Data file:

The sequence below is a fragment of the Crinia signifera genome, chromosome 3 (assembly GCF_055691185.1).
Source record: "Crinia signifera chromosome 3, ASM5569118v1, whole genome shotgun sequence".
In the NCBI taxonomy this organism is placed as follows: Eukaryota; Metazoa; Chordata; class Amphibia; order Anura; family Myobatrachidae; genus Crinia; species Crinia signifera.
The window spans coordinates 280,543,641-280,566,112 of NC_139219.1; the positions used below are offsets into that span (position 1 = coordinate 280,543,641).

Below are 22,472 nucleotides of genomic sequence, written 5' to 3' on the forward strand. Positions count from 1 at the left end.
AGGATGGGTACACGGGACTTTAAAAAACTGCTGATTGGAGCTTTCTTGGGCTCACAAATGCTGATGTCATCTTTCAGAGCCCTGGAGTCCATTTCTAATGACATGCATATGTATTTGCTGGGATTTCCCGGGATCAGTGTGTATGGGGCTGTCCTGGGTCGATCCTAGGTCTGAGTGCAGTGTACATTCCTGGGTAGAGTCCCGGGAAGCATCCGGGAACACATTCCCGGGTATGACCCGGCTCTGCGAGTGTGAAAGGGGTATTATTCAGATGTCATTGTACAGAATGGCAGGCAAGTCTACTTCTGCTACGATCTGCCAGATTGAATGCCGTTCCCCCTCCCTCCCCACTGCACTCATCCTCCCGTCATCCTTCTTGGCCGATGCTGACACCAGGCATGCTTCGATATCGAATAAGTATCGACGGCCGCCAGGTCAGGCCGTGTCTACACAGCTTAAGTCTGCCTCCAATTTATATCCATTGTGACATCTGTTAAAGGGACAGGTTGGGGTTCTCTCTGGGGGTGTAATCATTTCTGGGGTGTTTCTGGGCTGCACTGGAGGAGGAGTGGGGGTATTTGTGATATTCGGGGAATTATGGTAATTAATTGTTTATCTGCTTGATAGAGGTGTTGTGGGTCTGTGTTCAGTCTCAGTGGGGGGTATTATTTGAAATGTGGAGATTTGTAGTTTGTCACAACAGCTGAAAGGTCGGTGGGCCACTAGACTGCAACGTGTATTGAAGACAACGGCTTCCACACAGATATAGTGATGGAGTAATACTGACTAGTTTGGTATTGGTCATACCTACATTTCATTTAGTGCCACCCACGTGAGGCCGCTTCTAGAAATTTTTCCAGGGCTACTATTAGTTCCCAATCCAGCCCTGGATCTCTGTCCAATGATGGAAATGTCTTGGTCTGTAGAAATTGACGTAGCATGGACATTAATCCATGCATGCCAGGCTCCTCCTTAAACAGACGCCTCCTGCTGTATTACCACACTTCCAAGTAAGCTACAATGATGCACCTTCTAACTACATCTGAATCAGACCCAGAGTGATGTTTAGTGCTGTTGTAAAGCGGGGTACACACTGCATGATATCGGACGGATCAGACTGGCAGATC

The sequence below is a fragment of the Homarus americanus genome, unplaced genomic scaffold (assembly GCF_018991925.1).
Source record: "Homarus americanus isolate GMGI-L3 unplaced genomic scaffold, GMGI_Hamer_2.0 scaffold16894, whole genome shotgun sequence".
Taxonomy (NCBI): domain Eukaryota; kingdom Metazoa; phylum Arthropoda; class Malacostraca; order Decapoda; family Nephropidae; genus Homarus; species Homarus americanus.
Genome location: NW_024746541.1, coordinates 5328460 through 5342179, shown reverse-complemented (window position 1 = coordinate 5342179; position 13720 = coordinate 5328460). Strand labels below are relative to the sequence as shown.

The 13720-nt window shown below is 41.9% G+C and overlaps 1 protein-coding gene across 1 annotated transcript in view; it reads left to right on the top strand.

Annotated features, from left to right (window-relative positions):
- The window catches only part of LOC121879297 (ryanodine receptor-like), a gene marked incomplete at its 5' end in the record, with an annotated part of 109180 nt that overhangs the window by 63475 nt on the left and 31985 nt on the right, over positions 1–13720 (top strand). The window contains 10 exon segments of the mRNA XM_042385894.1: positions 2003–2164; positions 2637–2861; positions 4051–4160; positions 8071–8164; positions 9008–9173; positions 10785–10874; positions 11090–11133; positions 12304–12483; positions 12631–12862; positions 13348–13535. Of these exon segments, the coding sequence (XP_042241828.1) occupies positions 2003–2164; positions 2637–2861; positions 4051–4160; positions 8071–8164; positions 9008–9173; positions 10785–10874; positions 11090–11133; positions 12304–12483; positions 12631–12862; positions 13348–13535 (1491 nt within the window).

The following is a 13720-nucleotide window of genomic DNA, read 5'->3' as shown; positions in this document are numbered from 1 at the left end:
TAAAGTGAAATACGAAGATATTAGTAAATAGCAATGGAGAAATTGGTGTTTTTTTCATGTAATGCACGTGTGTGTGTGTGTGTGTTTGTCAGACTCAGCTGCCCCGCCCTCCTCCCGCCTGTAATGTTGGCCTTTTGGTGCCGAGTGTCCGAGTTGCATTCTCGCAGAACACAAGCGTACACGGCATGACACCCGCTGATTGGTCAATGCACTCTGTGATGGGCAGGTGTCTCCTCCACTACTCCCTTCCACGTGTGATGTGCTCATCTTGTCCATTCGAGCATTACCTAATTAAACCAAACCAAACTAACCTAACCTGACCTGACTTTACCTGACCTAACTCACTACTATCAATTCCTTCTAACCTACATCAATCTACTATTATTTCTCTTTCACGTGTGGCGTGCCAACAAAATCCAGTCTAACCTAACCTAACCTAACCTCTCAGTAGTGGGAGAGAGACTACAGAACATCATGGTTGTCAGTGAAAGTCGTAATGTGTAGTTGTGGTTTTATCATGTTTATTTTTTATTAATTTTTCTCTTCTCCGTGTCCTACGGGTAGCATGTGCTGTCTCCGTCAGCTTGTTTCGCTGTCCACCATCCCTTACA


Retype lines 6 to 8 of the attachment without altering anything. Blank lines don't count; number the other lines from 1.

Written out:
AGGATGGGTACACGGGACTTTAAAAAACTGCTGATTGGAGCTTTCTTGGGCTCACAAATGCTGATGTCATCTTTCAGAGCCCTGGAGTCCATTTCTAATGACATGCATATGTATTTGCTGGGATTTCCCGGGATCAGTGTGTATGGGGCTGTCCTGGGTCGATCCTAGGTCTGAGTGCAGTGTACATTCCTGGGTAGAGTCCCGGGAAGCATCCGGGAACACATTCCCGGGTATGACCCGGCTCTGCGAGTGTGAAAGGGGTATTATTCAGATGTCATTGTACAGAATGGCAGGCAAGTCTACTTCTGCTACGATCTGCCAGATTGAATGCCGTTCCCCCTCCCTCCCCACTGCACTCATCCTCCCGTCATCCTTCTTGGCCGATGCTGACACCAGGCATGCTTCGATATCGAATAAGTATCGACGGCCGCCAGGTCAGGCCGTGTCTACACAGCTTAAGTCTGCCTCCAATTTATATCCATTGTGACATCTGTTAAAGGGACAGGTTGGGGTTCTCTCTGGGGGTGTAATCATTTCTGGGGTGTTTCTGGGCTGCACTGGAGGAGGAGTGGGGGTATTTGTGATATTCGGGGAATTATGGTAATTAATTGTTTATCTGCTTGATAGAGGTGTTGTGGGTCTGTGTTCAGTCTCAGTGGGGGGTATTATTTGAAATGTGGAGATTTGTAGTTTGTCACAACAGCTGAAAGGTCGGTGGGCCACTAGACTGCAACGTGTATTGAAGACAACGGCTTCCACACAGATATAGTGATGGAGTAATACTGACTAGTTTGGTATTGGTCATACCTACATTTCATTTAGTGCCACCCACGTGAGGCCGCTTCTAGAAATTTTTCCAGGGCTACTATTAGTTCCCAATCCAGCCCTGGATCTCTGTCCAATGATGGAAATGTCTTGGTCTGTAGAAATTGACGTAGCATGGACATTAATCCATGCATGCCAGGCTCCTCCTTAAACAGACGCCTCCTGCTGTATTACCACACTTCCAAGTAAGCTACAATGATGCACCTTCTAACTACATCTGAATCAGACCCAGAGTGATGTTTAGTGCTGTTGTAAAGCGGGGTACACACTGCATGATATCGGACGGATCAGACTGGCAGATC

The sequence below is a fragment of the Homarus americanus genome, unplaced genomic scaffold (assembly GCF_018991925.1).
Source record: "Homarus americanus isolate GMGI-L3 unplaced genomic scaffold, GMGI_Hamer_2.0 scaffold16894, whole genome shotgun sequence".